When m and/or n are greater than 1, the groups R1 and/or the groups R2 may be the same or different.

The alkyl and alkoxy groups can be straight or branched chain groups; examples are methyl, ethyl, propyl (n- or isopropyl), butyl (n-, iso- or t-butyl), amyl, methoxy, ethoxy or propoxy. The term "lower alkoxy" and "lower alkyl" refer to groups having 1 to 6 carbon atoms. The halogen atom can be fluorine, chlorine, bromine or iodine. A suitable trihalomethyl group is trifluoromethyl and a suitable alkoxy-carbonyl group is methoxy- or ethoxy-carbonyl. Suitable salts are the alkali metal (e.g. sodium or potassium) salts, alkaline earth metal (e.g. calcium) salts, ammonium salts or amine salts. The amine is a suitable mono- or di-alkylamine, e.g. dimethylamine, diethylamine or isopropylamine; an alternative is a mixture of higher mono-alkyl-amines e.g. Synprolan 35 (see below). Suitable esters are those wherein Q is alkoxy-carbonyl (e.g. methoxy- or ethoxy-carbonyl).

The position of the carboxy or formyl group in Ring A is not particularly critical. However, those compounds wherein the carboxy is in the meta-position but which are otherwise unsubstituted are more active antagonists than those wherein this group is in the ortho-position. In general, increasing the substitution on Rings A and B improves the antagonist activity.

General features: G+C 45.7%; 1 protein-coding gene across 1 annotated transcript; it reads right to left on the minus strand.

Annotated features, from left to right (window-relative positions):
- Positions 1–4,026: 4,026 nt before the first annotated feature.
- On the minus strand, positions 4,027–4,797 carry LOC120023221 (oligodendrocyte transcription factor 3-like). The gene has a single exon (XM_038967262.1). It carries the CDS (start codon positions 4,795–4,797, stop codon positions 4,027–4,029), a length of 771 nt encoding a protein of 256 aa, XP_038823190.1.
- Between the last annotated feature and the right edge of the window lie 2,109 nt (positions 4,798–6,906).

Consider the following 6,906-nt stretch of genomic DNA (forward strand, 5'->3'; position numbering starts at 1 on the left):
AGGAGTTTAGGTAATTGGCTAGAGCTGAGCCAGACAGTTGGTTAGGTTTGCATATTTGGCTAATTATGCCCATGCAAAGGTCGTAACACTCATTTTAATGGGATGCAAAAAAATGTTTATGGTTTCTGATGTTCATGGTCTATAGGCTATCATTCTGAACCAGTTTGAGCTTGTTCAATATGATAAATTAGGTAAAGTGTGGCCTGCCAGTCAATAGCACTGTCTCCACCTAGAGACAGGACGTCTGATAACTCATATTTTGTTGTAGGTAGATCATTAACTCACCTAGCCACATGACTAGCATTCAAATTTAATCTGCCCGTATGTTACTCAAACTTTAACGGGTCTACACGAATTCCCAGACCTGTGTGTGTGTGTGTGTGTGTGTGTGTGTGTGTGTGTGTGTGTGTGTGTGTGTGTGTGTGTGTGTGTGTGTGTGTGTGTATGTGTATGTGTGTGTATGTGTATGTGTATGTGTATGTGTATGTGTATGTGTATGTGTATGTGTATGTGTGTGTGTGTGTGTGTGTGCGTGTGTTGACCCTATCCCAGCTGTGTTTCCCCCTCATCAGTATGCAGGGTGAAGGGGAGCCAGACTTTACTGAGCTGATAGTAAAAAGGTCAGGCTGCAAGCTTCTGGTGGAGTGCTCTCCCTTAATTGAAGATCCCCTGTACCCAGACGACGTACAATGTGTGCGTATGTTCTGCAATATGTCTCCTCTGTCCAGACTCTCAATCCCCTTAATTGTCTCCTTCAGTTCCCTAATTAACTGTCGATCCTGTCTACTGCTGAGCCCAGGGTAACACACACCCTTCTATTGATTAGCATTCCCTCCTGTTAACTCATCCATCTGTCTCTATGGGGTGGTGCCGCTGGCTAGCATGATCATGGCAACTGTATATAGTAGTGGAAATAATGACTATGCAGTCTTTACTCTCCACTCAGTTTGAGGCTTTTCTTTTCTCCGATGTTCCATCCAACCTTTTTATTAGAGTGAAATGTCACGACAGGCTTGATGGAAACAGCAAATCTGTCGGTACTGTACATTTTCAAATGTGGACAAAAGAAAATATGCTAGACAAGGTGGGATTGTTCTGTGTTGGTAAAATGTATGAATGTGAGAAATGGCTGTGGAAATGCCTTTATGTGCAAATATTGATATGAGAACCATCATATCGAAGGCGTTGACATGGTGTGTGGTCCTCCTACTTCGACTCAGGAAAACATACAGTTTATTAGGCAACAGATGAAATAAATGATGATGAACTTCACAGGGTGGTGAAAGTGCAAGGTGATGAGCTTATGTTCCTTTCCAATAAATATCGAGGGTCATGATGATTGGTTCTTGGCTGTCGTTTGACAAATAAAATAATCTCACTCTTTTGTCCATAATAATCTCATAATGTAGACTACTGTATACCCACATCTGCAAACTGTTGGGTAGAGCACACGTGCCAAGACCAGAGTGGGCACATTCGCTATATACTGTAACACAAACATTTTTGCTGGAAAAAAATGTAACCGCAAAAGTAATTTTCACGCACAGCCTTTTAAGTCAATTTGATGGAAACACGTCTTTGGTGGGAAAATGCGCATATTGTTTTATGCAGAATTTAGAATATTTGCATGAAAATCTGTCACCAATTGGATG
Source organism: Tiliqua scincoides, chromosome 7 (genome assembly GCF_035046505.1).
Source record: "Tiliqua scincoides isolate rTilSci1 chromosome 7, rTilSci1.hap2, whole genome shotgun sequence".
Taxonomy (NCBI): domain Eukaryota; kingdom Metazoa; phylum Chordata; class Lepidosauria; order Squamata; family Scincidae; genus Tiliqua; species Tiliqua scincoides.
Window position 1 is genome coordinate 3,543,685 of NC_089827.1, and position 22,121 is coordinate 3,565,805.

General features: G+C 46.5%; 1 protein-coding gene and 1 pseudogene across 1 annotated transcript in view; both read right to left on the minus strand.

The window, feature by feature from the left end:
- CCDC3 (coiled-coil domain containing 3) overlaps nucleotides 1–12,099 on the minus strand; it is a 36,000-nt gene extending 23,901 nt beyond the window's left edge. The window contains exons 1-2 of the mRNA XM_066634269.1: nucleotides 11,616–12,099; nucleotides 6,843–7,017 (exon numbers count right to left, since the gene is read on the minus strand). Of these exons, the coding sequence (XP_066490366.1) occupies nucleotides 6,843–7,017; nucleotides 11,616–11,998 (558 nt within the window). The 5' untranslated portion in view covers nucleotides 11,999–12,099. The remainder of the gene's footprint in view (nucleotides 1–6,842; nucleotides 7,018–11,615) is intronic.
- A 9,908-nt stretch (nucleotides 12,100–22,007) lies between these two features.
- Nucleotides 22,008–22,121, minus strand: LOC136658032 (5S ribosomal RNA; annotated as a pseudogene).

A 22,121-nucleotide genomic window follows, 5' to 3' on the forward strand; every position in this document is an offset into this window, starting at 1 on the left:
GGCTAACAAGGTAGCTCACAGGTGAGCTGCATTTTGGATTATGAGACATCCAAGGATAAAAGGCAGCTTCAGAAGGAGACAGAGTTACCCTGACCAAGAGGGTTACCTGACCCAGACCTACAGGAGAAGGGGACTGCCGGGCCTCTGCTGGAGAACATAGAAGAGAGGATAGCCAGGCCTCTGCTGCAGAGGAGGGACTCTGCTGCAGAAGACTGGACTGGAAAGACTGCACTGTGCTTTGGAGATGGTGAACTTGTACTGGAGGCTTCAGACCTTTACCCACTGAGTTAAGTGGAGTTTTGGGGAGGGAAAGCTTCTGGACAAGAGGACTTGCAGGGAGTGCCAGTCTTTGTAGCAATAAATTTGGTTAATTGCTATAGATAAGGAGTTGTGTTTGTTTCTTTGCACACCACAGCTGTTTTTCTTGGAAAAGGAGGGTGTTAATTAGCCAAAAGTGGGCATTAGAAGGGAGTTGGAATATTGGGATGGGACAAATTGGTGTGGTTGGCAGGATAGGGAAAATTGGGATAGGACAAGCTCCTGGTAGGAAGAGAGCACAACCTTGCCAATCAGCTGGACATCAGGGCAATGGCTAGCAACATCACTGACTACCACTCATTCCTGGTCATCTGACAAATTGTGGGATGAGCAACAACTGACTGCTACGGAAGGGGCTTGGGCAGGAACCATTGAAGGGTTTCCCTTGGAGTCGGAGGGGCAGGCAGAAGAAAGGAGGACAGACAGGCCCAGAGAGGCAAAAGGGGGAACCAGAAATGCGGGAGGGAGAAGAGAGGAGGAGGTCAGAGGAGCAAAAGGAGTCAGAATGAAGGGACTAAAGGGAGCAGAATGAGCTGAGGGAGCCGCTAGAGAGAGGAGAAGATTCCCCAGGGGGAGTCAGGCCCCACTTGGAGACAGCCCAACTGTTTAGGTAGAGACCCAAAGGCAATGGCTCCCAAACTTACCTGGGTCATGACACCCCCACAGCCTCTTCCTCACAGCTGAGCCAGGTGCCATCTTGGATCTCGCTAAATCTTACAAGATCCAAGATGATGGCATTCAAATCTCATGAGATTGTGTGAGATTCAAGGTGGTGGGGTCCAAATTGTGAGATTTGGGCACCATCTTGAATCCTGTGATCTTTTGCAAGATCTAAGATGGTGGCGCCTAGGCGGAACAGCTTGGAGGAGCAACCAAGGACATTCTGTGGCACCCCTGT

Examples of particularly suitable safener compounds are 3-chloro-6-(2'-methylphenoxy)benzoic acid (Compound 8 in Table I below; m.p. 124 C.), 3-chloro-6-(2',5'-dimethylphenoxy) benzoic acid (Compound 21; m.p. 131-132 C.), 3-chloro-6-(3',5'-dimethylphenoxy)benzoic acid (Compound 22; m.p. 170-17 C.), 3-iodo-6-phenylbenzoic acid (Compound 94; m.p. 156-157 C.), 3-chloro-6-(2'-chlorophenoxy)benzoic acid (Compound 6), 3-chloro-6-(3'-chlorophenoxy)benzoic acid (Compound 5; m.p. 122-123 C.), 3-chloro-6-(2'-methoxyphenoxy)benzoic acid (Compound 14), 3-chloro-6-(3'-methoxyphenoxy)benzoic acid (Compound 15; m.p. 105 C.), 3-chloro-6-(3',5'-dichlorophenoxy)benzoic acid (Compound 16; m.p. 146-147 C.), 3-chloro-6-(3'-methoxy-5'-chlorophenoxy)benzoic acid (Compound 27; m.p. 152 C.), 4-chloro-6-(3',5'-dimethylphenoxy)benzoic acid (Compound 55; m.p. 170-171 C.), 3-chloro-6-phenylbenzoic acid (Compound 91). Of these compounds, Compounds 5, 8, 15, 16, 21, 22, 27, 55 and 94 are novel compounds and as such form part of the present invention.

The compounds can be prepared by one of the following processes:

(1) A halobenzoic acid and a phenol can be condensed in the form of their alkali metal salts in the presence of a copper catalyst, and/or a cuprous salt to give a phenoxybenzoic acid. An excess of the phenol or a suitable high boiling solvent can be used as reaction medium. The reaction can be conducted at 110 to 250 C., for example 120 to 250 C. ##STR3## wherein M is an alkali metal cation and Hal is halogen, e.g. chlorine.

(2) Methylhalobenzene can be reacted with an alkali metal salt in the presence of a metallic copper and/or a cuprous salt, as above. The resulting methyl diphenyl ether can then be oxidised (e.g. with potassium permanganate) to give the corresponding phenoxybenzoic acids. ##STR4##